I remember the fog of exhaustion, the never ending hamster wheel of getting up and down to calm a woken child, rock them to sleep, pat their tummies, find a lost dummy and then giving up and letting them climb into bed with us, feeling beaten and at the end of my tether. It’s hard to cope with anything that life throws at you when you haven’t slept.
Up to 50-60% of children with a learning disability have a sleep problem
People said we should be tougher, stick to a rigid plan, ‘let them cry it out’. But how can you do that when one of your children is frequently unwell, when you have feared for their life during heart surgery or bouts of croup? How can you ignore that there may be a physical reason for the waking?
Eventually, with consistency, a couple of tonsillectomies and a weighted blanket, they did both ‘go through the night’. If you are struggling too, you might just find that some of these tips work.
1: The right environment for sleep
Keep noise to a minimum and swap tablets and games for a quiet story together. Make sure the room is a comfortable temperature, not too hot as this will cause restlessness. Black out blinds are a good investment too, as are dimmer switches or softly glowing night lights. There are some 'sleep training' clocks on the market too.
2: Learning to Sleep
Children with SEN are often unsure of what is expected of them at night and, believe it or not, we all need to learn how to fall asleep. So following the same relaxed routine each bedtime is essential. Stick to a regular bedtime, make sure your child has had a small drink and is not hungry or needing the toilet and wake them at the same time each morning. Our routine consisted of a relaxing bath, drink of milk, toilet, a story and bed with a cuddle and kiss.
- High energy activities or lots of excitement before bed.
- Electronic gadgets.
- Stimulants such as chocolate or cola.
- Too many naps during the day.
4: Have You Considered...
Your child may have obstructive sleep apnoea. If you are concerned, ask for an overnight sleep study which might indicate that adenoids and tonsils need to be removed.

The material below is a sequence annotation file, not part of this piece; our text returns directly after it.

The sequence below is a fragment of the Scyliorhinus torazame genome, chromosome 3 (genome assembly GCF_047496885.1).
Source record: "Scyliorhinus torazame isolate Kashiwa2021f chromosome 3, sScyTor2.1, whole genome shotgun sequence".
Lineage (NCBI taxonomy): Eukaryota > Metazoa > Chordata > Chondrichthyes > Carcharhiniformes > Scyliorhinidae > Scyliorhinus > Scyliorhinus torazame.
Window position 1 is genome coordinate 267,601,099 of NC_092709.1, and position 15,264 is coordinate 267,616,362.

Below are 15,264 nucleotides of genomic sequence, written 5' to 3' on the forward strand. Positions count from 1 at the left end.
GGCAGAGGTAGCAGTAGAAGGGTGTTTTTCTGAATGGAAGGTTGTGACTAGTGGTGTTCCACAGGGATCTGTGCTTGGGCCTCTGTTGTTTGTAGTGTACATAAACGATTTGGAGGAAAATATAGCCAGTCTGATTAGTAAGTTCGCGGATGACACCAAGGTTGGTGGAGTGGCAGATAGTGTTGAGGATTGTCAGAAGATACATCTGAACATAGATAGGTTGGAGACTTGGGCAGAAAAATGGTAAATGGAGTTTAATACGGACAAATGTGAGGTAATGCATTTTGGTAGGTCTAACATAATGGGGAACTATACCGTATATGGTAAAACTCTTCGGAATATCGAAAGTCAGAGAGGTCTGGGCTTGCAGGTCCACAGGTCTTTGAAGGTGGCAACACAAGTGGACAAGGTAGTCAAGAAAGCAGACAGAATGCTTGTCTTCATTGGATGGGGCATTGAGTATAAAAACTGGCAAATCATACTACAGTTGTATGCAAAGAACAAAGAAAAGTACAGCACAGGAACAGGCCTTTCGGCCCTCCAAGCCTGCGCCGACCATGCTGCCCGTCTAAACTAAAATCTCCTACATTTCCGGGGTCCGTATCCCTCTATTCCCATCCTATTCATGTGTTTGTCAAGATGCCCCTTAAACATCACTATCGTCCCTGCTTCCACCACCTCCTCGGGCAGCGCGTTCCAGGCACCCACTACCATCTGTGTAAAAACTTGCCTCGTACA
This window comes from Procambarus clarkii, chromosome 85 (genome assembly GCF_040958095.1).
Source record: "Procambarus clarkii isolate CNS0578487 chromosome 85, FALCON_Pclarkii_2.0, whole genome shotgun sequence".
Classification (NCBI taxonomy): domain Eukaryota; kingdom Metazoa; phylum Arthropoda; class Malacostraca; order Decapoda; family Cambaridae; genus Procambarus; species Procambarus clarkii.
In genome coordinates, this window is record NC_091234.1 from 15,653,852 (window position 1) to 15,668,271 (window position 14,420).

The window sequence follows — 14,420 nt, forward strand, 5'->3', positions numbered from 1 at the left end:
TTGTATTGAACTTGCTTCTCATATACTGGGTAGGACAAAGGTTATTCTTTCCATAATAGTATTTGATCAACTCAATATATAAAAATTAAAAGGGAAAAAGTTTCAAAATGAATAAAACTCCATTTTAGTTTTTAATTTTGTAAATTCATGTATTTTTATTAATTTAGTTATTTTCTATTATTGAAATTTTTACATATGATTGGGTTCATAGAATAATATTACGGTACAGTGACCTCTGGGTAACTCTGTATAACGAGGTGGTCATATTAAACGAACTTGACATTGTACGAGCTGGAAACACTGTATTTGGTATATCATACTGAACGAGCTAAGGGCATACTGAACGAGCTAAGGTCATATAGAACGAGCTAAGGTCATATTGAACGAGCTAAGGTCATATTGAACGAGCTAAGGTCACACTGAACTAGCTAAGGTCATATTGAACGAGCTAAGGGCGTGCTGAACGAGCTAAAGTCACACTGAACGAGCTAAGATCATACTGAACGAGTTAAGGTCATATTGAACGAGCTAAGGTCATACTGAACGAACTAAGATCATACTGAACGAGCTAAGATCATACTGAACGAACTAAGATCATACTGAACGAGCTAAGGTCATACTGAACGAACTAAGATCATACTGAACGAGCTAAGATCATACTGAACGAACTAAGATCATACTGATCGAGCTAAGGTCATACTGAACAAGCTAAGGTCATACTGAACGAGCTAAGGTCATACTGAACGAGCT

Your child may be popping out of light sleep and a weighted blanket might help them stay asleep, but they must be measured for each individual who must be able to remove them independently for safety.
Some children eventually need medication to help them get the sleep they need. Discuss this with your child's paediatrician or GP.
5: Shopping List
- Blackout blinds
- Stories about bedtime
- Glo clocks or rabbit clock
- Made to measure weighted blanket
- Dimmer switch or soft nightlights
- Gentle lullabies or calming music
6: Don't Suffer Alone
Do reach out for help. It could make all the difference.
If you have concerns about your child's sleep, your first port of call should be your GP or Health Visitor who can rule out physical problems and signpost other professional support.
Sleep Solutions provide workshops and tailor-made sleep programmes supported by charity Scope.
The Down’s Syndrome Association has lots of information on its website, from sleep programmes to possible medical intervention.
NHS Choices has information on night time problems in children including how to tackle nightmares and night terrors.
Ask a family member or friend to take charge while you factor a nap into your day. Exhaustion can have very real consequences.
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